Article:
Drug Benefit Would Compound Medicare's Problems
April 20, 1999
President Clinton and several members of Congress are calling for a new Medicare entitlement to prescription drugs -- even as the president has proposed setting aside 15 percent of the budget surplus in an effort to slightly delay Medicare's imminent financial collapse.
However, 65 percent of seniors had prescription drug coverage to help them with the costs. In 1995:
- 95 percent of Medicare HMOs provided their enrollees with a prescription drug benefit.
- 84 percent of seniors with employer-sponsored supplemental insurance had drug coverage.
- And 88 percent of low-income seniors who received Medicaid coverage in addition to Medicare had prescription drug coverage.
In addition to Medicaid, at least 11 states have special programs to provide supplemental prescription drug coverage, and other states are considering similar programs.
Some seniors are losing drug coverage because last year the Health Care Financing Administration (HCFA), the federal agency that manages Medicare and Medicaid, decided to cut back on reimbursement rates to managed care providers in the Medicare+ program. Some managed care plans would get only a 2 percent increase in 1999, even though health care costs have been rising about 7 percent.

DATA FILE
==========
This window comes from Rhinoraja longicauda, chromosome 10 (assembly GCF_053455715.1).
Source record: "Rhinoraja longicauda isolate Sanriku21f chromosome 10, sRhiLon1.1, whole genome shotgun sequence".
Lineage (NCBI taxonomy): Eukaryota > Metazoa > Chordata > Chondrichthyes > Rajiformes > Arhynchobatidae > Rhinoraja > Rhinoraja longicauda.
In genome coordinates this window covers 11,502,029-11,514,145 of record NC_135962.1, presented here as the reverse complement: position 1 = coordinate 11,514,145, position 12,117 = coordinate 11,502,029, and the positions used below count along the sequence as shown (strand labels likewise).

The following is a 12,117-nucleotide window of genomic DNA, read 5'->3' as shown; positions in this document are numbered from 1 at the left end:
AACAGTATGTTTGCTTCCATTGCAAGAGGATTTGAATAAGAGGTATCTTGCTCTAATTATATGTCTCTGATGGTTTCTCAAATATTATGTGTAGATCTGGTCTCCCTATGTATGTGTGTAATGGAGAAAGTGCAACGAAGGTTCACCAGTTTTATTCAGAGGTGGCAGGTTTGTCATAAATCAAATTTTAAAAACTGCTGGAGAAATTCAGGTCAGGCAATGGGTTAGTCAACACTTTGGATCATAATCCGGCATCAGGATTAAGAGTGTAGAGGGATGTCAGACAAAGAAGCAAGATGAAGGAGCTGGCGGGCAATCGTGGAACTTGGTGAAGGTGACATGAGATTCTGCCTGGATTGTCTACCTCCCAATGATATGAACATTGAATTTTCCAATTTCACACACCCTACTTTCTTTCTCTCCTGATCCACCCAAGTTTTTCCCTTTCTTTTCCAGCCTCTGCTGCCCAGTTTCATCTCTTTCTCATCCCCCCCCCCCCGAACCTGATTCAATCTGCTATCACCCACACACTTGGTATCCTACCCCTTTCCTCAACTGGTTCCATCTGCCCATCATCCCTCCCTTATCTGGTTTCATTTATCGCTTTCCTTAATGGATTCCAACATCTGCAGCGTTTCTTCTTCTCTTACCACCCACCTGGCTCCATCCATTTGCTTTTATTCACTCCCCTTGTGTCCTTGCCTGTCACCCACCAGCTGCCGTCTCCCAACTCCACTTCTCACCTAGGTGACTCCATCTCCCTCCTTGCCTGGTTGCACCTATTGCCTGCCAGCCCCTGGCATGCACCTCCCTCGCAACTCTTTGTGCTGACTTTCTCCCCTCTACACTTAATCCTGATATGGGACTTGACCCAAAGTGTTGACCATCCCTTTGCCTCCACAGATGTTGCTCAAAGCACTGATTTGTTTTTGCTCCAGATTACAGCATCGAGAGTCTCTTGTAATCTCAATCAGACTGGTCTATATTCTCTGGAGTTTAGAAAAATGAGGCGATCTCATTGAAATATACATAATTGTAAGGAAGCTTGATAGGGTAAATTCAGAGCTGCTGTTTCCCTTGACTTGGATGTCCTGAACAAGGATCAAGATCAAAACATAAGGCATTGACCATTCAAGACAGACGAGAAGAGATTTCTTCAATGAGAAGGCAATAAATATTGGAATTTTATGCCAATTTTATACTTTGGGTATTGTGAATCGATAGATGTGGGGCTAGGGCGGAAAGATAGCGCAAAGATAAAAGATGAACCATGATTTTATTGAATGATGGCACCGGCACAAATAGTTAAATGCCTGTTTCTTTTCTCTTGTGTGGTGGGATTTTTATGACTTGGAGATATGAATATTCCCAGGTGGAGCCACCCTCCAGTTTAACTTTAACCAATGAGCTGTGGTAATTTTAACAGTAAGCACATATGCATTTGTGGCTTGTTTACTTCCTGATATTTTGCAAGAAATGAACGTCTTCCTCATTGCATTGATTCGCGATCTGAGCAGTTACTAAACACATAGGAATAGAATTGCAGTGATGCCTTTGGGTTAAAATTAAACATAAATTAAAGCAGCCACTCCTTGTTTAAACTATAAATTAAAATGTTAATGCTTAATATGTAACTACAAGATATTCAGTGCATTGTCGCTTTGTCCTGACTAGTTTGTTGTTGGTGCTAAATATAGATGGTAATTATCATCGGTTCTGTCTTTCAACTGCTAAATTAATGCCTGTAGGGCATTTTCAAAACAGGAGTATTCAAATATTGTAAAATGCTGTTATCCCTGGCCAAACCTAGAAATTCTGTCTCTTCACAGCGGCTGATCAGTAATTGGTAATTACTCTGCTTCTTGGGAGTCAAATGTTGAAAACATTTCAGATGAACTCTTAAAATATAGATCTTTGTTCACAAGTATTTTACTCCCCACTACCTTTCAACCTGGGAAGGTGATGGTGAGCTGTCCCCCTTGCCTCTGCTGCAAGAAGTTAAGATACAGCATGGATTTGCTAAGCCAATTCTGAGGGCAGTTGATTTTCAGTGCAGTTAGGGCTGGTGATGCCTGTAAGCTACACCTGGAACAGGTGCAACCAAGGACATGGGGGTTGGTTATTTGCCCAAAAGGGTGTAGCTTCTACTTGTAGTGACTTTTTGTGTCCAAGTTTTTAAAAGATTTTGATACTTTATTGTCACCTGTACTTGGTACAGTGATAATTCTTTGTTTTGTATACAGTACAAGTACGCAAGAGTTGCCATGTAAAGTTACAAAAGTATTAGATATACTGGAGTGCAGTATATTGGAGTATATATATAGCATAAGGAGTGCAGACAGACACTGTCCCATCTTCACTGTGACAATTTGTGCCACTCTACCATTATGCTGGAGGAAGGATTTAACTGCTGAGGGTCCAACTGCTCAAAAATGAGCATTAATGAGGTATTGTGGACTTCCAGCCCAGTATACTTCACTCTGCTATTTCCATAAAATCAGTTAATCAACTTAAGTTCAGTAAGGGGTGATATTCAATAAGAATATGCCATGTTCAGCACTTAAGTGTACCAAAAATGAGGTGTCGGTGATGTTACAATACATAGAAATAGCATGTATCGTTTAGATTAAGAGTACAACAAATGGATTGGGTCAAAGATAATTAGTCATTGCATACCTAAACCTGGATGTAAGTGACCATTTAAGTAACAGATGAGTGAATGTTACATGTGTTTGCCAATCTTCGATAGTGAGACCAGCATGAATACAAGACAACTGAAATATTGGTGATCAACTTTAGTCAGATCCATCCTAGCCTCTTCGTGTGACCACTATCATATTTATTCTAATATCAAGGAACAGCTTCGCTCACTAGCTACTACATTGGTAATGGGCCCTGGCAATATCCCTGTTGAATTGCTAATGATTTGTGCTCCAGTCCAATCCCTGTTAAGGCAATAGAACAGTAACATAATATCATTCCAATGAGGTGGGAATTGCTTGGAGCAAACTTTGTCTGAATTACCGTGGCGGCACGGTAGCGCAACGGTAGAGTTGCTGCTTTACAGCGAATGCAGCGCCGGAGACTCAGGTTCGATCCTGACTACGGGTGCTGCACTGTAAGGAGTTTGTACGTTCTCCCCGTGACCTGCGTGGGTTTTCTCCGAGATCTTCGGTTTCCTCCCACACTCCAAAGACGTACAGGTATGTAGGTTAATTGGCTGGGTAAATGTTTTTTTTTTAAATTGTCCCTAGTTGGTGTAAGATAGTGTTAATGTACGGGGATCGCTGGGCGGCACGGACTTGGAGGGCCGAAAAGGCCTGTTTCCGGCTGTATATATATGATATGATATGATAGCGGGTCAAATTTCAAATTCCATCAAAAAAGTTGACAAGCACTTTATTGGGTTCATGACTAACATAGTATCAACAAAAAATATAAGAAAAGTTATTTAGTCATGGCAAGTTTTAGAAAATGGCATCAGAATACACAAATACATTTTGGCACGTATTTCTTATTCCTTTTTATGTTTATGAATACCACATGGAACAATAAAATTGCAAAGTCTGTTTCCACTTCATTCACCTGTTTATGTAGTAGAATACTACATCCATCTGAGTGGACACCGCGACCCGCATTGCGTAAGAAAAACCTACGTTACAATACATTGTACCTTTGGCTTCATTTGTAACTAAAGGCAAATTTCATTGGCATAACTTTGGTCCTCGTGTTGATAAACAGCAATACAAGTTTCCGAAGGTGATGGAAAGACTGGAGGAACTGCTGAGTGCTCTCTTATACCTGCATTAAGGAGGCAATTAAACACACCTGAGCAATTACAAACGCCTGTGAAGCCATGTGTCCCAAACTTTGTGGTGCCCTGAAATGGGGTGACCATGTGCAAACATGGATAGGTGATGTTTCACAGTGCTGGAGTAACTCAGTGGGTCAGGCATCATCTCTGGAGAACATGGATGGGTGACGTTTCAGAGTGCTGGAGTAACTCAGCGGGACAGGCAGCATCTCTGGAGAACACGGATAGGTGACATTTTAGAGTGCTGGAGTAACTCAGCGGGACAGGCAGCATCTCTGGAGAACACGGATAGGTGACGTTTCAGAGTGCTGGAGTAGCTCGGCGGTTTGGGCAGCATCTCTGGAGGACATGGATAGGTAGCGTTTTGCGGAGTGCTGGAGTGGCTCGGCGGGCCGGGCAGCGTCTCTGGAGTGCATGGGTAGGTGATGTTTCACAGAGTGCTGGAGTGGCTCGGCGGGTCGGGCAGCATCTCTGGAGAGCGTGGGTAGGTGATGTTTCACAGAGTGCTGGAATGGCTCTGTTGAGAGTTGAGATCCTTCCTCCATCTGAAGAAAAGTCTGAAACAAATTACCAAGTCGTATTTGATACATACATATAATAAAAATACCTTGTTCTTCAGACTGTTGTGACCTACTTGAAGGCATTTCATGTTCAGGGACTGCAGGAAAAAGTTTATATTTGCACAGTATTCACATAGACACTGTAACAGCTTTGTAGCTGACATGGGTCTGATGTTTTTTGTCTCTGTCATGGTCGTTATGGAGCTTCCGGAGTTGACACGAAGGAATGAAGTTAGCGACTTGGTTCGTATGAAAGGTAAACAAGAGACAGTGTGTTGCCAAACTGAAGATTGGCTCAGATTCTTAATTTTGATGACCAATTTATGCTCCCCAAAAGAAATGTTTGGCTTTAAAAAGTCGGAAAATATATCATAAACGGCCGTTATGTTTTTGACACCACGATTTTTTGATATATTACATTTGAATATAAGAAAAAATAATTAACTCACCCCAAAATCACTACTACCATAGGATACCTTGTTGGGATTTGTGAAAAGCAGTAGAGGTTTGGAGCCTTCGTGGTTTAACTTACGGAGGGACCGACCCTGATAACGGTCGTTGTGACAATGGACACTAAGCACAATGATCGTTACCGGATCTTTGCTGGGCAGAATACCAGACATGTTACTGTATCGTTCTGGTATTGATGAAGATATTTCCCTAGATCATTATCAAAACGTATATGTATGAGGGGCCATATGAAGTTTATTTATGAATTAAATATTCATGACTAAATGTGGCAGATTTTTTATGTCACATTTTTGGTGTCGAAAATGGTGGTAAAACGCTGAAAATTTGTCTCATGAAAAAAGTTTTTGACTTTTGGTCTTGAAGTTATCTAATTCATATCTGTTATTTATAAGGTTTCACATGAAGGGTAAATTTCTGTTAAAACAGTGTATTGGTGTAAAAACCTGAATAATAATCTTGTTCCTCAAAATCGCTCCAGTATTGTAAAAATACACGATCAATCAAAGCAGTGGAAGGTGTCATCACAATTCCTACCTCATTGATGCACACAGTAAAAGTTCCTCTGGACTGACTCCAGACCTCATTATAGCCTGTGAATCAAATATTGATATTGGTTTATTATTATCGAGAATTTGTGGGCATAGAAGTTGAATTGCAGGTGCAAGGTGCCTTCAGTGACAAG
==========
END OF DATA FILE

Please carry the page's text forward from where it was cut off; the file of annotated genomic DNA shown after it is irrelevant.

As a result, many of the largest HMOs announced plans to cut benefits or drop out of the program, leaving some 500,000 seniors, many with drug coverage, scrambling to find a Medicare HMO. Some had to switch back to traditional Medicare. But since Medicare beneficiaries are guaranteed enrollment in any supplemental policy only for the first six months after they reach age 65, they may have been unable to get a policy offering prescription drug coverage.
The solution to this problem is to increase private-sector involvement. It is the private sector that is providing seniors with prescription drug options. It's the Clinton administration that's taking the options away.
Source: Merrill Matthews Jr., "A Prescription for Medicare Disaster," Brief Analysis No. 288, April 20, 1999, National Center for Policy Analysis, 12770 Coit Rd., Suite 800, Dallas, Texas 75251, (972) 386-6272.
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